There are a variety of feedback processes we use within any organization. Performance reviews, peer-to-peer feedback, 360-degree assessments, project debriefs and even some recognition systems are all feedback systems.

In any of these systems, review the questions and prompts being used through the lens of feedback versus feedforward. You will find that most of these tools are oriented toward an evaluation of past performance rather than fueling the learning that supports future improvement.

Instead, ask about ideas and suggestions for how to improve in the future. And since we aren’t being critical, there’s no reason not to ask people to put their names to their feedback. That way, the individual on the receiving end can follow up for more detail.

3) Don’t confuse performance measurement with feedback and feedforward

You might be reading all of this feedforward stuff and thinking, “So are we supposed to just ignore when someone isn’t performing and not talk about it?” This raises another common issue with feedback.

The purpose of feedback is to support learning and growth. It shouldn’t be seen or used as a tool for measuring performance.

The first step of performance measurement is creating crystal clear expectations for all aspects of how an employee’s performance will be measured and evaluated. If done correctly, then the conversation about whether someone is performing at expectations is pretty straightforward.

With good performance measurement processes in place, feedback (and feedforward) processes use that information as a foundation. It helps shape where and what kind of questions or information you might be seeking. It informs where an employee might need or want to accelerate their growth and skills.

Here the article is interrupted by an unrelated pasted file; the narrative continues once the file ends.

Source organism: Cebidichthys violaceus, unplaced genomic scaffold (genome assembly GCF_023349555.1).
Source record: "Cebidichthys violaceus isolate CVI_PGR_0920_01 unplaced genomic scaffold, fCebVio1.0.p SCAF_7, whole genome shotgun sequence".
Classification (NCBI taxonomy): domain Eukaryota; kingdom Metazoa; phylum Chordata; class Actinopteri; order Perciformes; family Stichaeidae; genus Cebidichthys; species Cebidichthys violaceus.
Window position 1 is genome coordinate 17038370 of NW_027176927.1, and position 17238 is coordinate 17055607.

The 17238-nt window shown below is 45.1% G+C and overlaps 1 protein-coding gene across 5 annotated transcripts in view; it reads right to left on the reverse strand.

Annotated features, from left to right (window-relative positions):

What often happens, unfortunately, is that performance expectations aren’t established in the first place. So, then critical “feedback” is offered as a form of performance measurement. And since these measurements are often tied to pay increases, the stakes are high, which amplifies all of the other problems with feedback.

Feedforward works

Once you start understanding the feedforward approach, you’ll see it being used in many places where growth and learning are the priority: parenting, teaching, coaching and more. You just won’t see it very often at work. You can change that.

The beauty of this approach is that while it might be a big project to shift the entire organization to this approach, you can start applying it and teaching it right away. And it will have a positive impact the very first time you use it.

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Taking A Company-Wide Approach to Learning & Development

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Taking A Company-Wide Approach to Learning & Development